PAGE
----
New Defence Infrastructure Organisation HQ colocates with armed forces
The Chief of Defence Staff has visited DMS Whittington, in Staffordshire, to officially open the new head office of the Defence Infrastructure Organisation (DIO), which will now be co-located with its Armed Forces customers.
DIO is the estate expert for defence, supporting the armed forces to enable military capability by planning, building, maintaining, and servicing infrastructure.
Charged with providing the armed forces with a significantly smaller, more efficient, better quality estate, DIO's responsibilities include planning and delivering major capital projects and lifecycle refurbishment, provide utility services, manage cleaning and catering, provide a central register of asset information and act as steward of the defence estate
St George’s House, the new DIO HQ, has been purpose-built to accommodate more than 550 Ministry of Defence (MOD) staff who have relocated to the site following the closure of DIO’s former home in Sutton Coldfield.
This brings together DIO with the Defence Medical Academy, the Headquarters Defence Medical Services Group, the Army Recruitment Assessment Centre, the Staffordshire Museum and the Mercian Regiment Headquarters.
The Sutton Coldfield site was closed under the Defence Estate Optimisation Portfolio, which aims to modernise the defence estate over the next 25 years and will invest £4.3 billion in new facilities over the next decade.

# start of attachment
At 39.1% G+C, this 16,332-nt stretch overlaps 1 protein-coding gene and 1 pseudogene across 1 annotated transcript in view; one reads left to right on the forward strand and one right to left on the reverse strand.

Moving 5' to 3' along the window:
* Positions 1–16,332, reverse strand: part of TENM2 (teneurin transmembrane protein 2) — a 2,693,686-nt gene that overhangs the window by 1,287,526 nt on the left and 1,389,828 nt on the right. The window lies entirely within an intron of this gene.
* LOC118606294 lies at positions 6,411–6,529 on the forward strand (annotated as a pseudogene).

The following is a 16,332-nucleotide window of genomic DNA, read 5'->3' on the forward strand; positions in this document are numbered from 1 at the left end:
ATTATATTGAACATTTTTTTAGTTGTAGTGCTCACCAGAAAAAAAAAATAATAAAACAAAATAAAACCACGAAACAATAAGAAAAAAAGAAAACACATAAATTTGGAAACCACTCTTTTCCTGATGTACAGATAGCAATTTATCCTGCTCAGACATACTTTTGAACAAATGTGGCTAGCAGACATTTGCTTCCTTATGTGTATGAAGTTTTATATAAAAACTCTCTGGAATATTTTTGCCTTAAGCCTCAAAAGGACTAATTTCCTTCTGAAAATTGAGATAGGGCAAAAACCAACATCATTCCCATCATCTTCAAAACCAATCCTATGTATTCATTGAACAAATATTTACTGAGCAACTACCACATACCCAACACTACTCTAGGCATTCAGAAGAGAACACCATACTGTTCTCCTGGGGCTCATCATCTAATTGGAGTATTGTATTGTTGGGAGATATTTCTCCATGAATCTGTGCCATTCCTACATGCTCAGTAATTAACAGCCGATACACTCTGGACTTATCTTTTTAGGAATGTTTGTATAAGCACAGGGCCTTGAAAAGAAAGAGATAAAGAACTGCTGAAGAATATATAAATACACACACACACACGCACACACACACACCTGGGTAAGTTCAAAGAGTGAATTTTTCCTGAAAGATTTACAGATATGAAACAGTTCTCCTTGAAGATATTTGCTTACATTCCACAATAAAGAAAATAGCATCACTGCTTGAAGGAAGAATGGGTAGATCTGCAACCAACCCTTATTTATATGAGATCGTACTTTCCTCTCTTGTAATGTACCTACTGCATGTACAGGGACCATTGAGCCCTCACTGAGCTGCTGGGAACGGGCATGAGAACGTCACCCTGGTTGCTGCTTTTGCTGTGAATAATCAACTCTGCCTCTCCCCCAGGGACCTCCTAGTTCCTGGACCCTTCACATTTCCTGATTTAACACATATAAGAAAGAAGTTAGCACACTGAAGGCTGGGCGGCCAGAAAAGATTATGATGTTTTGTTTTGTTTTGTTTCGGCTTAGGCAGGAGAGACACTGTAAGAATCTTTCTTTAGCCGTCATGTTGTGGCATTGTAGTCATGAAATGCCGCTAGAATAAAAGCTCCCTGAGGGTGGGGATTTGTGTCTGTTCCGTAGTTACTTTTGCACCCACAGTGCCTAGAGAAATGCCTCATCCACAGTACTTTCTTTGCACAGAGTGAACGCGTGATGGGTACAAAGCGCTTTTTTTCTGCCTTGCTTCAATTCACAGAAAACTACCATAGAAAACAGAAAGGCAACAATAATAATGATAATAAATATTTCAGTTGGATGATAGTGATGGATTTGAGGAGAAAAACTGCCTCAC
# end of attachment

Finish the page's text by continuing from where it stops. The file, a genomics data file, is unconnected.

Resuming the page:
The Chief of Defence Staff, General Sir Nick Carter [pictured] and DIO’s Chief Executive Graham Dalton addressed staff before Peter Homa, Director General DMS Whittington, welcomed DIO personnel to the DMS Whittington community.
"DIO’s new head office is a great example of smarter ways of working and of effective teamwork," said General Sir Nick Carter, Chief of the Defence Staff. "I look forward to it becoming a recognised exemplar of a modern and inclusive working environment and a home to infrastructure specialists."
All of the building’s energy requirements come from renewable energy sources, with half provided by rooftop solar panels. Overall, these and other measures are predicted to reduce building running costs by £18 million over the next 25 years.
The building was designed around an oak to avoid needing to fell the tree, which was planted by the Cheshire Regiment as a sapling in about 1969. The sapling is believed to originate from a tree grown from an oak sprig given to the 22nd Regiment of Foot. They were predecessors to the Cheshire Regiment and were given the oak sprig by King George II in gratitude for saving him from capture at the Battle of Dettingham in 1743.
The construction contract was awarded to Kier, with work commencing in January 2020 and completing in August 2021. The £12 million project covered the demolition of an existing building, construction of the new head office as well as a new secure car park with 230 additional spaces.